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The Sino-Indian war was a short border war between India and the People's Republic of China (PRC), the world's two most populous countries, which took place in late 1962. It was triggered by a dispute over the Himalayan border in the Aksai Chin. The disputed area was strategic for China as it contained a major road between Tibet and Xinjiang, and ended in a complete Chinese victory. It remains the largest military conflict at such a high altitude, combat taking place at over 14,000 feet. 
Causes of the War
The border between British India and China had never been marked clearly. For reasons of security, Britain maintained a forward claim in the Himalayas, but administrative borders were further south. The main British claim was the McMahon Line which had been drawn up during the Simla Conference of 1914. However, owing to various disagreements with the British, the Republic of China refused to ratify and recognize any agreements reached at the Conference. As a result, China did not recognize the validity of the McMahon Line border. After the independence of India and the establishment of the PRC in the late 1940s, the issue of the border was not fully resolved.
India and the PRC shared good relations through the 1950s, including the Five Principles of Peaceful Coexistence, proposed by the prime ministers of the two countries in 1953. However, after the PRC established control over Tibet in 1950, the Indian government under Prime Minister Jawaharlal Nehru adopted a policy of forward military deployment in the border area into areas controlled by China. China reacted angrily, disputing India's claims about border areas. For several years up to 1962, India and China both maintained forces in the disputed area. At times, each side accused the other of having moved troops into 'their' side of the border as each side tried to extend its line of actual control. A few skirmishes occurred during this time. The cause of the escalation into war is disputed but generally is considered to have been precipitated by Operation ONKAR in which India decided to move troops and establish patrol posts as far forward as possible, in some sectors north of the McMahon line into territory claimed by China. China disputed the troop movement and border claimed by India. India's invasion and annexation of Portuguese Goa the previous year (1961) may have contributed to Chinese suspicion over Indian motives. Negotiations between the two countries deterioriated over the following months and eventually culminated on October 12, 1962 with Prime Minister Nehru declaring that he had issued orders to "free" the invaded areas. Fighting began shortly thereafter with both sides claiming to that the other was the aggressor.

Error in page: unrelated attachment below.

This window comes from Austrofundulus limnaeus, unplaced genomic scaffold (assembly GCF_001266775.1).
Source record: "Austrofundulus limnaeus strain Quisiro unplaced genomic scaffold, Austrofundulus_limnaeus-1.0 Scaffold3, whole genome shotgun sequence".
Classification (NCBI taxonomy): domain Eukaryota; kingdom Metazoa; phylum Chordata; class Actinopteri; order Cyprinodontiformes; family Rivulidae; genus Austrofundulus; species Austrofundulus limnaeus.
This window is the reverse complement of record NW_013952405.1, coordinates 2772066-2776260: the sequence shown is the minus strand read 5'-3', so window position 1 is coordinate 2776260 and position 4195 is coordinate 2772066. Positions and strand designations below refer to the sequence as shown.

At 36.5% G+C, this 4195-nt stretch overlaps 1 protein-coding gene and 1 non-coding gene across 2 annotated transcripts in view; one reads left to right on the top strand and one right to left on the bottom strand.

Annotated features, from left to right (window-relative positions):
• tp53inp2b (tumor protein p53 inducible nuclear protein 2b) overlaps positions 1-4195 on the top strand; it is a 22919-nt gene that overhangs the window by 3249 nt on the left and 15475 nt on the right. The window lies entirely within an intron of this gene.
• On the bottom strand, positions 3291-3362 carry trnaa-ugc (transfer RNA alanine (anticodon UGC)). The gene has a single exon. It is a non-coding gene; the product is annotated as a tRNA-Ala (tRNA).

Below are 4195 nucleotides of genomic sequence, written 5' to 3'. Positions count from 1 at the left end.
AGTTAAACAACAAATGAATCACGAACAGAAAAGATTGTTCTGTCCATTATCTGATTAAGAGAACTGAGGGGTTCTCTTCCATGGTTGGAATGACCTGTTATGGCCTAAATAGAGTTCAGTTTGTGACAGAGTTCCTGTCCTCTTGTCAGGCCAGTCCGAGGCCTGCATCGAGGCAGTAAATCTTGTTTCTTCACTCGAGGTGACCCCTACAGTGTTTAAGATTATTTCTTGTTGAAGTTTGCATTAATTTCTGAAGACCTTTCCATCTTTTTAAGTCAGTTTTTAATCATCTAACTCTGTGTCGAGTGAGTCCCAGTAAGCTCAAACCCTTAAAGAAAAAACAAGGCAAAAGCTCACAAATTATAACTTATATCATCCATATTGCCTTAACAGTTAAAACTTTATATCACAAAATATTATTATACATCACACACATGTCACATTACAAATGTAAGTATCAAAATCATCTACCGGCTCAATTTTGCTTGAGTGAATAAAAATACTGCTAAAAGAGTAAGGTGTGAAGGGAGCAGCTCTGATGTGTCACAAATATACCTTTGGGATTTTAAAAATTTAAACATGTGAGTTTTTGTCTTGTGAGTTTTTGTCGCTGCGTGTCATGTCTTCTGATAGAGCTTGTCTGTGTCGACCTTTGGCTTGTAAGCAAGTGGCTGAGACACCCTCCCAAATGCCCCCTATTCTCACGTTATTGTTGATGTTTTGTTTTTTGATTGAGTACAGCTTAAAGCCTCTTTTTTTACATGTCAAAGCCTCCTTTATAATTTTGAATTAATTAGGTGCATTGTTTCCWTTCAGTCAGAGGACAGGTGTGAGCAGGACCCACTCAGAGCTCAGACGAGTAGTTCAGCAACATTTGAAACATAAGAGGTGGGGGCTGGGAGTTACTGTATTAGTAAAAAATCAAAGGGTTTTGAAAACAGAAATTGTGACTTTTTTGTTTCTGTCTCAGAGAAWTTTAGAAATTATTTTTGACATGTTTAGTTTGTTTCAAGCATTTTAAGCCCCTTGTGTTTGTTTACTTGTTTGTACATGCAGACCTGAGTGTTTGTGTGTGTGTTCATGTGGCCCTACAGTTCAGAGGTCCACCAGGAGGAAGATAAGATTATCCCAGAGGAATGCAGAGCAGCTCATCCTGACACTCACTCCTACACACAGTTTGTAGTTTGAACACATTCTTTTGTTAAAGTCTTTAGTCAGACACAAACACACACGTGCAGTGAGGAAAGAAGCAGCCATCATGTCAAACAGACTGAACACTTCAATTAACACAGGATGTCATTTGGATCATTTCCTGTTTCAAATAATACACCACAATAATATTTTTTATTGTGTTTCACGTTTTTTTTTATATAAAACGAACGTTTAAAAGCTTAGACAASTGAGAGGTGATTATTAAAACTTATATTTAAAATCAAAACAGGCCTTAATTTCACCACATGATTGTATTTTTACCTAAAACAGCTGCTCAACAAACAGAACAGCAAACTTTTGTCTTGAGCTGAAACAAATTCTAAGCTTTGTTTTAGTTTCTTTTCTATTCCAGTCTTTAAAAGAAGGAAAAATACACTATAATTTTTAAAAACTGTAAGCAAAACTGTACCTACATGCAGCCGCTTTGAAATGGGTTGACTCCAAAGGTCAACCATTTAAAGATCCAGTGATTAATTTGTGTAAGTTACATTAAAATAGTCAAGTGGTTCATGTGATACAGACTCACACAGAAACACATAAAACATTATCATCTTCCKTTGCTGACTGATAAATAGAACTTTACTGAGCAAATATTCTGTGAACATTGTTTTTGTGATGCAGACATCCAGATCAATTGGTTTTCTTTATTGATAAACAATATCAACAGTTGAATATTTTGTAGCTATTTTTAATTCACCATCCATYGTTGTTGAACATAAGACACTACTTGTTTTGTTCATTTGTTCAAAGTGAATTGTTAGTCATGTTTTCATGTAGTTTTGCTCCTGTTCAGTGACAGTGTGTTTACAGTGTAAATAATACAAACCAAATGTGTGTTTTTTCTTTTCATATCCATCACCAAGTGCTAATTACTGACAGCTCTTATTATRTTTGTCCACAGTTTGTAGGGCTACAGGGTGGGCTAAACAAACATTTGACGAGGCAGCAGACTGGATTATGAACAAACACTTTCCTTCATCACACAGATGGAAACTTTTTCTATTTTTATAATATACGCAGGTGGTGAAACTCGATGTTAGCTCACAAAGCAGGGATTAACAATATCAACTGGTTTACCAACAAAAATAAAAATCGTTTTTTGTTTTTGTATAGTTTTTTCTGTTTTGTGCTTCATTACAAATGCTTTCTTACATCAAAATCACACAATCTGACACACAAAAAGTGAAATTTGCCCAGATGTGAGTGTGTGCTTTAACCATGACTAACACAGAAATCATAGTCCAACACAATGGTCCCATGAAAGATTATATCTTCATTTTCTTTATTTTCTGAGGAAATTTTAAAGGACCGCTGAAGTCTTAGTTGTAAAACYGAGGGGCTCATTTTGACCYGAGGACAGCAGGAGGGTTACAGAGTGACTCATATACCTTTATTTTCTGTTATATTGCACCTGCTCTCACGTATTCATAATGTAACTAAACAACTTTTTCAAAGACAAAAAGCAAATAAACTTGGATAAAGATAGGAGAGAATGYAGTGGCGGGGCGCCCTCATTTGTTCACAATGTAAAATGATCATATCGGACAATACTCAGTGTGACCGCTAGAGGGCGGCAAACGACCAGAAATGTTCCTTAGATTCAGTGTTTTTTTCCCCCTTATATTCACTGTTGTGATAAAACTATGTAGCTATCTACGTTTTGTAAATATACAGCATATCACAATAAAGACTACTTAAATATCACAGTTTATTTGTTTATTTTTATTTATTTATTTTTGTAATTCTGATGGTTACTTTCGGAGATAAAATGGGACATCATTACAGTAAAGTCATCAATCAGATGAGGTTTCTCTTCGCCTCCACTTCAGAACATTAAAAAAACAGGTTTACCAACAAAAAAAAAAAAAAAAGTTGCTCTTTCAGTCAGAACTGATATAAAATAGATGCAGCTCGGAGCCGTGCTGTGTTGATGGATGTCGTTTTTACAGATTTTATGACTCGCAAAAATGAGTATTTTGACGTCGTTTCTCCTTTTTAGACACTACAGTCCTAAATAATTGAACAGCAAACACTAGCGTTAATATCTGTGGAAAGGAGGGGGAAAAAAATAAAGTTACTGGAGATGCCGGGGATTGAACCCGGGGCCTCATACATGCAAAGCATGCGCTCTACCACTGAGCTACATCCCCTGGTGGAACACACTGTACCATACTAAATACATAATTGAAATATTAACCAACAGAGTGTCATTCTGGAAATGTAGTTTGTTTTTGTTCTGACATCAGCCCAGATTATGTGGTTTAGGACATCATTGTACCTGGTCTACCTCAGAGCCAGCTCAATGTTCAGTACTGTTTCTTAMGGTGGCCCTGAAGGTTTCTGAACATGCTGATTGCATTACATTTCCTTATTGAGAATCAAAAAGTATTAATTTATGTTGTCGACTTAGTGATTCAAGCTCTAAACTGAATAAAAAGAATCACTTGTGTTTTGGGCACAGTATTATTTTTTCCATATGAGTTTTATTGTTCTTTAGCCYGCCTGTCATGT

Events in the War
Indian and Chinese units were in close contact throughout September; however, hostile fire was infrequent. On September 8, 1962, a 60-strong (misreported as 600) People's Liberation Army (PLA) unit surrounded one of the Indian forward posts at Dhola on the Thagla Ridge , three kilometers north of the McMahon line. Nehru was attending a Commonwealth Prime Minister's conference in London, and when told of the act, told the media the Army had been instructed to "free our territory." However, Nehru's directives to Defense Minister V.K. Krishna Menon were unclear, and the response, codenamed Operation LEGHORN, was slow to move. By the time an Indian battalion reached the Thagla Ridge on September 16, Chinese units controlled both banks of the Namka Chu River. The day after, India's Chief of the Army Staff Kaul ordered that Thagla Ridge be retaken.
On September 20, a firefight developed at one of the bridges on the river, killing nine Chinese and Indian soldiers.
On October 12, Nehru proclaimed India's intention to drive the Chinese out of areas India claimed. On October 14, Indian defence minister Menon called for fighting China to the last man and the last gun.
On October 20, 1962, the Chinese People's Liberation Army launched two coordinated attacks 1000 kilometers apart in the Chip Chap valley in Ladakh and the Namkachu river. After securing a substantial portion of the disputed territory, the Chinese made an offer to negotiate on October 24. The Indian government promptly rejected this offer, and tried to regroup during the lull in the fighting.